Inclusivity in Procurement
Inclusive procurement is becoming more important to both buyers and suppliers to ensure successful business. Find out what this means for you.
The procurement industry is quickly evolving beyond just buying and selling. Until recently, driving economic growth and confronting social equity haven’t necessarily gone hand-in-hand. The term ‘inclusive procurement’ was coined in 2019 by British non-profit organisation MSDUK, with an aim to ensure that all relevant, potential suppliers have an equal opportunity to compete for business. It particularly supports the use of minority-owned, and historically under-utilised groups such as Women; LGBTQ+; people with disabilities, led and owned businesses as suppliers.
Previously disadvantaged businesses
With 99.9% of UK businesses described as SMEs, procurement organisations such as CCS are striving to be inclusive of these organisations. SMEs were awarded only 25% of total contracts in 2012. Tellingly, 80% of large UK companies stated they weren’t planning to increase the number of trades they made with SMEs. Fast forward to the year 2019/20, and over 64% of suppliers on CCS agreements were micro (41%), small (15%), or medium (8%) enterprises, with £275 million spent directly with SMEs.
Diverse owned businesses are those that are at least 51% owned, managed and controlled by women, minorities, LGBT persons, or those with disabilities. In 2020, 30% of UK businesses were owned by women. However, despite being just under a third of the market, they received less than 1% of corporate government spend. The pandemic has also seen a record number of disabled people relying on entrepreneurial routes to work. With the rise of social value, inclusive procurement can help these businesses to succeed.
Ethnic-minority-led business make a £74bn annual contribution to the UK economy. MSDUK continue to battle minority discrimination in the UK with a suggestion that large businesses should ‘make public their annual spending on procurement from minority businesses and commit to establishing or enhancing their supplier-diversity programmes.’ They also argue government and public-sector bodies should take the lead in integrating supplier diversity into their procurement strategies. We are starting to see this with many tender and contracting processes in frameworks.
What inclusive procurement means for buyers
The most successful organisations know that creating diversity in their supply chains can unlock innovation and agility, and improve their ethical credentials. Diverse organisations are developing more innovative solutions, and as a buyer you could benefit from the value their entrepreneurial approaches bring. An organisation with a diverse supply chain is much more likely to be a truthful reflection of the customers it serves and the community it is situated in. Businesses that don’t take an inclusive approach to procurement could end up with a supply chain that cannot handle problem solving, presenting: inefficiencies, high costs, reactionary responses, lacking finesse and entrepreneurial spirit. In turn, embracing diversity opens up more opportunities for your organisation to grow!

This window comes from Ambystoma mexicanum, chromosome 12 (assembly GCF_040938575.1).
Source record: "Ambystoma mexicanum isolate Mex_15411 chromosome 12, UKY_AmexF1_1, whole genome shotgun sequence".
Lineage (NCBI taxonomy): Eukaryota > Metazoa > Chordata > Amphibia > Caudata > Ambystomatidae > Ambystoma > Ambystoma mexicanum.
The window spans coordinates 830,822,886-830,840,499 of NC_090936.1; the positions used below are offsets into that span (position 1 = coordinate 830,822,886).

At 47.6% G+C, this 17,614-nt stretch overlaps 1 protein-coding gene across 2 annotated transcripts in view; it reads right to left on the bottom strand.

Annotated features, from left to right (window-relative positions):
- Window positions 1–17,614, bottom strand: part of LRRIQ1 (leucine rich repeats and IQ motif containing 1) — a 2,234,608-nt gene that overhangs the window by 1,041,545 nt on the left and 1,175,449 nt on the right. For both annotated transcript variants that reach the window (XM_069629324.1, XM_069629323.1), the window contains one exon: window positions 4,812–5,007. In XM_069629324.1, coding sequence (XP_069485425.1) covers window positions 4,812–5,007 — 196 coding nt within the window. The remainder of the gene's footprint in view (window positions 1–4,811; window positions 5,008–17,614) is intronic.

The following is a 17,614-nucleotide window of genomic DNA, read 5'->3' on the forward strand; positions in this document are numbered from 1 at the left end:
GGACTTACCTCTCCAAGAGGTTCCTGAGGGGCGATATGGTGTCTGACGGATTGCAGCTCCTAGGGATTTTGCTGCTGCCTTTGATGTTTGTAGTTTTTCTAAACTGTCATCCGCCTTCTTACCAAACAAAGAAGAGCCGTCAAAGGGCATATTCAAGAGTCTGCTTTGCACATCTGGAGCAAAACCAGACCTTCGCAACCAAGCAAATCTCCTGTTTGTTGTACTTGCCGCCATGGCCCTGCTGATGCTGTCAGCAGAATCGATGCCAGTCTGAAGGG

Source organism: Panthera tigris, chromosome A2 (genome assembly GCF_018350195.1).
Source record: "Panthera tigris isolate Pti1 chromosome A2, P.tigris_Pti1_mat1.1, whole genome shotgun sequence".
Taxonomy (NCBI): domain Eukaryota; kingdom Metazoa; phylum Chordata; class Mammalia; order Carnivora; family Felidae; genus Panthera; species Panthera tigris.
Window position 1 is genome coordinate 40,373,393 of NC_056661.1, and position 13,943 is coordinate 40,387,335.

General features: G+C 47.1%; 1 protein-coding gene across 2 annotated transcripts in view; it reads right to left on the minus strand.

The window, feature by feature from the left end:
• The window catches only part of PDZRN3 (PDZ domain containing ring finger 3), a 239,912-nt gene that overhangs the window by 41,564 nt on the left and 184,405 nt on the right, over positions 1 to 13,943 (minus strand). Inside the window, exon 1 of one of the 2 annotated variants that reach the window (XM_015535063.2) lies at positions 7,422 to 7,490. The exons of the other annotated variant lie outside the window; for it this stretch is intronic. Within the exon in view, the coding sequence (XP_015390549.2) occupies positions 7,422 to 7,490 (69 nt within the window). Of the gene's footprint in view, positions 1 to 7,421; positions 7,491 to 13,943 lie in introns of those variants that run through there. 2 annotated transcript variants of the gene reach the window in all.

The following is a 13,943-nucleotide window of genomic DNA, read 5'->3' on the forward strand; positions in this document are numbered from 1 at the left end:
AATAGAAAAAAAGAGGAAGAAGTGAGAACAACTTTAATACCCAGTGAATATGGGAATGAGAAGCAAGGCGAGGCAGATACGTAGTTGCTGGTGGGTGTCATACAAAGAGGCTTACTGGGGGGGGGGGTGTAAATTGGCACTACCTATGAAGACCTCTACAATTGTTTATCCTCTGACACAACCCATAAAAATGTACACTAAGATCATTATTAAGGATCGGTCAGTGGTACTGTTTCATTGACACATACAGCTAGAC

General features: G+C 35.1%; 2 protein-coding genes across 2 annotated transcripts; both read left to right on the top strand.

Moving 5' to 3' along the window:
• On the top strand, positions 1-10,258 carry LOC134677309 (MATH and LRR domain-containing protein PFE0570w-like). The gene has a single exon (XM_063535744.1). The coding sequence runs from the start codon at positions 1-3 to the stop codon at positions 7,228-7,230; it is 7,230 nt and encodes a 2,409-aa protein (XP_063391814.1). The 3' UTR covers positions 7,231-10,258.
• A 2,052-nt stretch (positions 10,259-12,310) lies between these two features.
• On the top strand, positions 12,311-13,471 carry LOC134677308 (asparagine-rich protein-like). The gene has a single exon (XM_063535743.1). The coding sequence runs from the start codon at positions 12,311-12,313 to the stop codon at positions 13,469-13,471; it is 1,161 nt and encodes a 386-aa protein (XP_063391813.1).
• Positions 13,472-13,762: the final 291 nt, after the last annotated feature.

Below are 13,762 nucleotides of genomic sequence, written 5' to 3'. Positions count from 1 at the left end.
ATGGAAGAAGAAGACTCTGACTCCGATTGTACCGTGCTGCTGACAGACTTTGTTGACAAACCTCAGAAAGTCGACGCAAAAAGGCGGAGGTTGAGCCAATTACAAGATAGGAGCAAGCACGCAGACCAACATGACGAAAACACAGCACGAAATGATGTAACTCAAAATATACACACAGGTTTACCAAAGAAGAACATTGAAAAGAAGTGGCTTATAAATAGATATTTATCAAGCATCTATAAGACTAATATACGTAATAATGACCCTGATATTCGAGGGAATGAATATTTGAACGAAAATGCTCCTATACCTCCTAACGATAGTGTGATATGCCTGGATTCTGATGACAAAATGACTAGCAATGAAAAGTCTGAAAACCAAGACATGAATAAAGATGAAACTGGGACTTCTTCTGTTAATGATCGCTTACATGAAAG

Over 1000 multinational corporations now focus on sourcing from diverse-owned businesses – and they expect the same from their partners. Ensuring your procurement decisions are inclusive will allow your business to develop a competitive differentiator which includes the supply chain.
What inclusive procurement means for suppliers
Smaller or more diverse suppliers now have greater chance of being considered for contracts. However, social equity efforts have led to greater competition in the procurement field. The UK government actively encourage SMEs to bid for government contracts, and they continue to make changes to allow for greater inclusivity.
It is crucial businesses wishing to supply to the public sector adjust their practices. Social value and inclusivity were considered ‘nice-to-haves’ when applying to frameworks in the past. We are finding more and more framework adaptations are listing these as mandatory requirements now. With them being monitored and measured during a contracts delivery to ensure positive outcomes.
Inclusive procurement is a win-win from many perspectives. However, it is crucial that both buyers and suppliers step up to these developments to continue to be successful.